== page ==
We published our first ever post on “History of CPR” back in May 2011. In that post we highlighted the contributions of Dr. James Elam and Dr. Peter Safar but today we will try out tiniest effort to unfold some of the historical facts about the modern days CPR and how it evolved.
CPR has origins dating back to 1700th century. It was started in year 1740 when, The Paris Academy of Sciences officially recommended mouth-to-mouth resuscitation for drowning victims. There are numerous honorable names who invested their lives to help the invention and forwarded the noble cause to coming generations. In 1960, a group of resuscitation pioneers, Dr Peter Safar, Dr. James Elam, and William Bennet, combines mouth-to-mouth breathing with chest compressions to create Cardiopulmonary Resuscitation, the lifesaving action we now call “CPR”.
Throughout the years, CPR has evolved from a technique performed almost exclusively by physicians and healthcare professionals. Today it’s a lifesaving skill that is simple enough for anyone to learn. However, research has shown that several factors prevent bystanders from taking action and fear of infection from performing mouth-to-mouth resuscitation.
In 2008 AHA first endorsed Hands-Only CPR – the two-step technique pushing hard and fast in the center of the chest until help arrives to overcome the fear of bystanders of being infected from mouth-to-mouth resuscitation.
Please find below the highlights of the History of Cardiopulmonary Resuscitation (CPR) from 1740 to date.
1740 The Paris Academy of Sciences officially recommended mouth-to-mouth resuscitation for drowning victims.
1767 The Society for the Recovery of Drowned Persons became the first organized effort to deal with sudden and unexpected death.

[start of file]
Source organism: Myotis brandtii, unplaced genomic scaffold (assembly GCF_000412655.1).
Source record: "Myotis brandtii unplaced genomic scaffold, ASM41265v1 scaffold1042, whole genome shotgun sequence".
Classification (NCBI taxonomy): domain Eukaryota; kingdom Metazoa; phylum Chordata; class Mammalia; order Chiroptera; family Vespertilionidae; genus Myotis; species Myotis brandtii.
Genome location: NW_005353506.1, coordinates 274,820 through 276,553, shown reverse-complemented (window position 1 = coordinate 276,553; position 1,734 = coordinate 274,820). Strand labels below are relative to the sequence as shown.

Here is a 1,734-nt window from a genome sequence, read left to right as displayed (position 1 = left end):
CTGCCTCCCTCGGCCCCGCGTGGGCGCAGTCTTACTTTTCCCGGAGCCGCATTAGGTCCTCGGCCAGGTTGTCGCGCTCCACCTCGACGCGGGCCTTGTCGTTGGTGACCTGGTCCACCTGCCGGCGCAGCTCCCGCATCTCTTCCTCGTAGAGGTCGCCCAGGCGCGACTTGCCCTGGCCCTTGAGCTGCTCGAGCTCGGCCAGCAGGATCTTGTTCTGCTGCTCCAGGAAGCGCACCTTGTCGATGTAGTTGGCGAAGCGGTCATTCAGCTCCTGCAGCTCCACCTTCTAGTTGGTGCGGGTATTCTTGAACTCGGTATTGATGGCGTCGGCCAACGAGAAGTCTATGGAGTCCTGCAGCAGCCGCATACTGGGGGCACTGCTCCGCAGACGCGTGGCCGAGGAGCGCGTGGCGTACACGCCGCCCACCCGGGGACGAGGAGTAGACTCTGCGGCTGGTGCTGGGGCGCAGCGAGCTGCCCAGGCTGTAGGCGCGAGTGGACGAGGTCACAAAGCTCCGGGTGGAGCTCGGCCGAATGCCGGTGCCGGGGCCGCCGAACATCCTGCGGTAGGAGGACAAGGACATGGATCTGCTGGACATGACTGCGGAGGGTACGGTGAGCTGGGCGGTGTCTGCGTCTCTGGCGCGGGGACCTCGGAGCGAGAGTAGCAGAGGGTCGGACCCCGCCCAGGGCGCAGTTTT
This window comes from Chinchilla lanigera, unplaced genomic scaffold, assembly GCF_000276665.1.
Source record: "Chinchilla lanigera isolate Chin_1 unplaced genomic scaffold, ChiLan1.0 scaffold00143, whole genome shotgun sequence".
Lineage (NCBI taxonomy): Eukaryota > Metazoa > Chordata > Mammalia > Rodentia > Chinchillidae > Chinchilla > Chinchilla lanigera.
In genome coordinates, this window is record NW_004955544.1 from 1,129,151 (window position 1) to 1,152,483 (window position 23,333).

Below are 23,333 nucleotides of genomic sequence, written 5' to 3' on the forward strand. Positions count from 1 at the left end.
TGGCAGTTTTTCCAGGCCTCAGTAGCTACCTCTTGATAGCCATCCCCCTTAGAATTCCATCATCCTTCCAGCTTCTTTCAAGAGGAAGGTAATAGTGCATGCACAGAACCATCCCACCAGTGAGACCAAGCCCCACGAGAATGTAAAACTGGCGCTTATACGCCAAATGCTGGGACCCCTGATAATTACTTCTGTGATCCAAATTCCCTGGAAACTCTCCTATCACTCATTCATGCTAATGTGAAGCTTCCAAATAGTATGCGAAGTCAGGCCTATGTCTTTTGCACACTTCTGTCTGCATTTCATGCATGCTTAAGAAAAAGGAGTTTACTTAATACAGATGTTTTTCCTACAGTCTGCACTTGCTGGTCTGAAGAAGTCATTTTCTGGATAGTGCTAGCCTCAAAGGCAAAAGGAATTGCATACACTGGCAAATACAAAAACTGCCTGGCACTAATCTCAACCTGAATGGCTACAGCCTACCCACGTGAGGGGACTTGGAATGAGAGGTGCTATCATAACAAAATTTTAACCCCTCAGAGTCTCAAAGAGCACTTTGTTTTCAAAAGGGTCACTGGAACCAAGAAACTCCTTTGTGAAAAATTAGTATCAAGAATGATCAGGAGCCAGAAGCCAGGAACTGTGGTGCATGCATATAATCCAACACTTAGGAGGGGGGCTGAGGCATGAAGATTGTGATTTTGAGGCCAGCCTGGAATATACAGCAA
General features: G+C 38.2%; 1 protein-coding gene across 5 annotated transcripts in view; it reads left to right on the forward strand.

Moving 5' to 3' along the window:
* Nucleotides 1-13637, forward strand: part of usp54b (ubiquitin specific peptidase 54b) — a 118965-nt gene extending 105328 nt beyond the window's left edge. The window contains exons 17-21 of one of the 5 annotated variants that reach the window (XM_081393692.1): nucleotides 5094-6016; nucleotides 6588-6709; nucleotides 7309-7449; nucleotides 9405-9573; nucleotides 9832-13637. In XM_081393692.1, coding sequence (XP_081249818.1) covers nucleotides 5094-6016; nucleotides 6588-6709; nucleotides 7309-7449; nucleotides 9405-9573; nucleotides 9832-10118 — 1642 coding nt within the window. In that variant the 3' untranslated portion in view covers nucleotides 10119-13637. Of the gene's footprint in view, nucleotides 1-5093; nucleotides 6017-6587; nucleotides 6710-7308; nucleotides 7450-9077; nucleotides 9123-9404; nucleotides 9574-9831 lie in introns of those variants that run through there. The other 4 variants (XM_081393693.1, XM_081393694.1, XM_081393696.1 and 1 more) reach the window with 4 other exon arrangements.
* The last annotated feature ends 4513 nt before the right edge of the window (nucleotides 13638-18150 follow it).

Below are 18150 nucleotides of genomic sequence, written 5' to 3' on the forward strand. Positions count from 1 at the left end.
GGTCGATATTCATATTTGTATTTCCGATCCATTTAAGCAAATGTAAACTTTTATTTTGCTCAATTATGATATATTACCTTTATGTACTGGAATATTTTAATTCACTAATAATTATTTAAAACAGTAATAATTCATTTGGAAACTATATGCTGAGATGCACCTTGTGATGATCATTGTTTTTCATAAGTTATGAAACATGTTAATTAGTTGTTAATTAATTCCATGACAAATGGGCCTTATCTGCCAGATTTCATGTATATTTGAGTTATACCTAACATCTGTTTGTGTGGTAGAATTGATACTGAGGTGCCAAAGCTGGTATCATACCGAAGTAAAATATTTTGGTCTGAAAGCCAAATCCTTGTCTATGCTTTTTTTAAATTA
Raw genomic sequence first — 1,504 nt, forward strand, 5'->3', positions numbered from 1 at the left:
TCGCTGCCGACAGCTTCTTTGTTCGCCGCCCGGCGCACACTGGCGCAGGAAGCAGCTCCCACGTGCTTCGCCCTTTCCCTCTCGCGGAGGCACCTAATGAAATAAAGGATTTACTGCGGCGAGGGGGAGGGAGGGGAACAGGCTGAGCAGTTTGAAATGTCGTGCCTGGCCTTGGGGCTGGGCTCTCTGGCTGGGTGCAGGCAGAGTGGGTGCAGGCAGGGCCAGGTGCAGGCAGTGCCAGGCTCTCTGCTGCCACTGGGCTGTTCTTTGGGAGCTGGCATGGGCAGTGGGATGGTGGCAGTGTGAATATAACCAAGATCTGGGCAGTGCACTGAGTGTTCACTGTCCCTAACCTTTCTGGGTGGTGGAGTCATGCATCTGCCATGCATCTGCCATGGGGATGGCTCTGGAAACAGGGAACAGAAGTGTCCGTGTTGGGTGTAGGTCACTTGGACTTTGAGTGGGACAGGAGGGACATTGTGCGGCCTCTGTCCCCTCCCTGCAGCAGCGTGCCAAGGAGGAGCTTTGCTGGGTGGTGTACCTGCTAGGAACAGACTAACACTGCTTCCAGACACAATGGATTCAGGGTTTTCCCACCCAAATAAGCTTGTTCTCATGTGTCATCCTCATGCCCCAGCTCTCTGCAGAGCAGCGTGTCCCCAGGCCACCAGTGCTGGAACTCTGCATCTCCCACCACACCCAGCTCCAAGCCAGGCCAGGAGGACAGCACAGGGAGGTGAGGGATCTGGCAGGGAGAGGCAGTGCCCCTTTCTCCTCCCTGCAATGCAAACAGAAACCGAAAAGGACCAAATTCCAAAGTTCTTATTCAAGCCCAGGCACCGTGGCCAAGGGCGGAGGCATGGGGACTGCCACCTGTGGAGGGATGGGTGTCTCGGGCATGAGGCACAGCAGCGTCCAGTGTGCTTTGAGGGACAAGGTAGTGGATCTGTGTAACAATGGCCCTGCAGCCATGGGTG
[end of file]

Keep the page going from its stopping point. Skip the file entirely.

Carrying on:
1891 Dr. Friedrich Maass performed the first equivocally documented chest compression in humans.
1903 Dr. George Crile reported the first successful use of external chest compressions in human resuscitation.
1904 The first American case of closed-chest cardiac massage was performed by Dr. George Crile.
1954 James Elam was the first to prove that expired air was sufficient to maintain adequate oxygenation.
1956 Dr. Peter Safar and Dr. James Elam invented mouth-to-mouth resuscitation.
1957 The United States military adopted the mouth-to-mouth resuscitation method to revive unresponsive victims.
1960 Cardiopulmonary resuscitation (CPR) was developed. The American Heart Association (AHA) started a program to acquaint physicians with close-chest cardiac resuscitation and became the forerunner of CPR training for the general public.
1963 Cardiologist Leonard Scherlis started the American Heart Association’s CPR Committee, and the same year, the American Heart Association formally endorsed CPR.
1966 The National Research Council of the National Academy of Sciences convened an ad-hoc conference on cardiopulmonary resuscitation. The conference was the direct result of requests from the American National Red Cross and other agencies to establish standardized training and performance standards for CPR.
1972 Leonard Cobb held the world’s first mass citizen training in CPR in Seattle, Washington called Medic 2. He helped train over 100,000 people the first two years of the programs.
1981 A program to provide telephone instructions in CPR began in King County, Washington. The program used emergency dispatchers to give instant directions while the fire department and EMT personnel were en route to the scene. Dispatcher-assisted CPR is now standard care for dispatcher centers throughout the United States and then followed by other countries.
Recommendations outlined in the 2010 AHA Guidelines for CPR & ECC continue to simplify CPR for rescuers, so that more people can and will act in the event of any emergency. More user friendly and convenient ways (like Hands-Only CPR) are developed to get CPR and first aid training into the hands of every person.
To Your Health, Safety and Prosperity,
Faisal Javed Mir & First Aid to Save a Life Pakistan
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